As I have been trying to implement this vision for how to evangelize, I have noticed something very helpful when talking with folks. It does not always lead into an exposition of the Gospel. However, it develops report with people in a round-about way. So many people have misconceptions as to what it means to be a Christian. They fall into two ditches: 1) being a Christian merely means that I ascent to a truth about a man named Jesus, but this has no repercussions for my daily living; 2) you have to be some fundamentalist who forsakes the world (which means you don’t drink, dance, or date).
As I love on unbelievers, I have found that confronting these misconceptions head on has opened up doors of vulnerability. What does this confrontation look like? I go about it two ways, depending on the conversation. One way is to jokingly say something off base. So I may tell the unbeliever, “I had a wondeful time at church this morning. We slayed two goats and burned a keg of beer. It was so wonderful!” What is unfortunate is that some folks have thought I was serious, and I had to tell them I was joking!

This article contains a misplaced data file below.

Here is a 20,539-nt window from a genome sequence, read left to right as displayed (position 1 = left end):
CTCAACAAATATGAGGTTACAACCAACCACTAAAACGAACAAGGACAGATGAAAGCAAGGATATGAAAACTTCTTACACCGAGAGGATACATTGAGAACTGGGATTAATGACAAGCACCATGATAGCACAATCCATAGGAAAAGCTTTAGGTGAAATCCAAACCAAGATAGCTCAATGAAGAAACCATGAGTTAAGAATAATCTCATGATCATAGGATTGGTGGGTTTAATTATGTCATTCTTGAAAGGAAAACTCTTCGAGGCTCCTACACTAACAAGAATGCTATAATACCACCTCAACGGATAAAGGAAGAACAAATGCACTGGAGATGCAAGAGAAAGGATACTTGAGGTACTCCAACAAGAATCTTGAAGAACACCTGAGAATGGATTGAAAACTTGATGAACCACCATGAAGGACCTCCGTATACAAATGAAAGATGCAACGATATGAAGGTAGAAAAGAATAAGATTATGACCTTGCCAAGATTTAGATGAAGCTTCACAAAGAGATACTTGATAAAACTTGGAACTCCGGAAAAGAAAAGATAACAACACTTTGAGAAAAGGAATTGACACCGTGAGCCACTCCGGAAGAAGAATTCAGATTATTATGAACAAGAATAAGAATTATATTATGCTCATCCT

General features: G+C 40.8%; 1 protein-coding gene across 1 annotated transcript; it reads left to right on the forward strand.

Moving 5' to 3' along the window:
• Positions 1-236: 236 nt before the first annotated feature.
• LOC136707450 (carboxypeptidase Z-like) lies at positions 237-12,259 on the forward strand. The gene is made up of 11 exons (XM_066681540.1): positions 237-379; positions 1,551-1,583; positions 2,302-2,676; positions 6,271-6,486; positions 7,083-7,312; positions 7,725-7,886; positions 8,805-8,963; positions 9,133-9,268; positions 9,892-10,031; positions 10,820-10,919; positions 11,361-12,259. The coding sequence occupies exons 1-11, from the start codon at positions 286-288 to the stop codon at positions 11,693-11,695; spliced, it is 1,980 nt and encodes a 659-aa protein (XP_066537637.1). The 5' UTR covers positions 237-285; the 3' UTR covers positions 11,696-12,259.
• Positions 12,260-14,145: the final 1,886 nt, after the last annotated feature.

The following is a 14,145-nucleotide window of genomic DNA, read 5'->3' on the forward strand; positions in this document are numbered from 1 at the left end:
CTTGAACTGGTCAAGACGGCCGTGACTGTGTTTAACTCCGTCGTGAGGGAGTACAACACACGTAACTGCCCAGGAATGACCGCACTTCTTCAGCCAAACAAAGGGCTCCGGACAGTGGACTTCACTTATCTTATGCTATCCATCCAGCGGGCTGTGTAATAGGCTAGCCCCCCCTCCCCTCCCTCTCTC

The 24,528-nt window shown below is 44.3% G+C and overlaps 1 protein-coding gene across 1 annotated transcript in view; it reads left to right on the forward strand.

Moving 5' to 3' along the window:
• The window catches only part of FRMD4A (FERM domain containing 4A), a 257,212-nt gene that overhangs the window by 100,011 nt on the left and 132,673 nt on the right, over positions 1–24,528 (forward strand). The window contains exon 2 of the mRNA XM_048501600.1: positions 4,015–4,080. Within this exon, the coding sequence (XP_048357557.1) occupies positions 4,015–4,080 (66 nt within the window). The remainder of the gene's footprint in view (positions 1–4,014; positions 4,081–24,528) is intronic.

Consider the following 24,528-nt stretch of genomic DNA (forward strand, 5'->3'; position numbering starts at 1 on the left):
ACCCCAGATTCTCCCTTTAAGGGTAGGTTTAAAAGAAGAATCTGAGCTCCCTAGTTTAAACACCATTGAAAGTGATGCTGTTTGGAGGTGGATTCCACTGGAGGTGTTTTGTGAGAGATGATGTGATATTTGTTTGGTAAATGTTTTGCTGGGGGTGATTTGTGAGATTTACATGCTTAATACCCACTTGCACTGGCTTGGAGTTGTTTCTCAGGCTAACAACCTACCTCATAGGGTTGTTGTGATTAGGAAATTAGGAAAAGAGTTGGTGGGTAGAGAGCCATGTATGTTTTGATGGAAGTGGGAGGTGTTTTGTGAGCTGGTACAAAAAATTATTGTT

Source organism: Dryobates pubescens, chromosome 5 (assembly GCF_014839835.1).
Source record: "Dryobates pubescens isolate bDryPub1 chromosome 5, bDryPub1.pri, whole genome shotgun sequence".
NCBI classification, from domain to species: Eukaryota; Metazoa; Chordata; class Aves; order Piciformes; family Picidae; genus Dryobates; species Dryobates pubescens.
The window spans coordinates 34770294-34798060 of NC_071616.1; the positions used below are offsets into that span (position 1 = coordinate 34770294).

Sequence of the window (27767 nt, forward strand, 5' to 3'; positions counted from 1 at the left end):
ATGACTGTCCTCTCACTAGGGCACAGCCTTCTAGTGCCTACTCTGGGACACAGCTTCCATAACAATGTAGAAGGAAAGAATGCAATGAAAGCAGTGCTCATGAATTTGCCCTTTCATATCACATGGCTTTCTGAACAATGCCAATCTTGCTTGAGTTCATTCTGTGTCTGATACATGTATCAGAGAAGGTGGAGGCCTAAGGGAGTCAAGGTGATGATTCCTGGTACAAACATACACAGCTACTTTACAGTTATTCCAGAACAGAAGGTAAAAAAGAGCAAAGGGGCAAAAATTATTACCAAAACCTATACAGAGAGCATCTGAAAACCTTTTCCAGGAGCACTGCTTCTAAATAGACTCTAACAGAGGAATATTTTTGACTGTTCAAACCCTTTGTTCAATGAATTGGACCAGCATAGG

The second way is to tell them outright, “Did you have a good time this weekend? What did you do?” “I went to a club and got toasted.” “Yeah, I went to a bar with some friends this weekend and we had some pizzas and played cards. And then I went home and danced with my wife… You do know that I play cards and dance, right?” The conversation inevitably leads to issues of alcohol. I like to let them know that the kingdom of God is not a matter of eating and drinking but of righteousness and joy in the Holy Spirit. Of course I don’t blow them away with this, I gently tell them that Christianity is more than tee-totaling.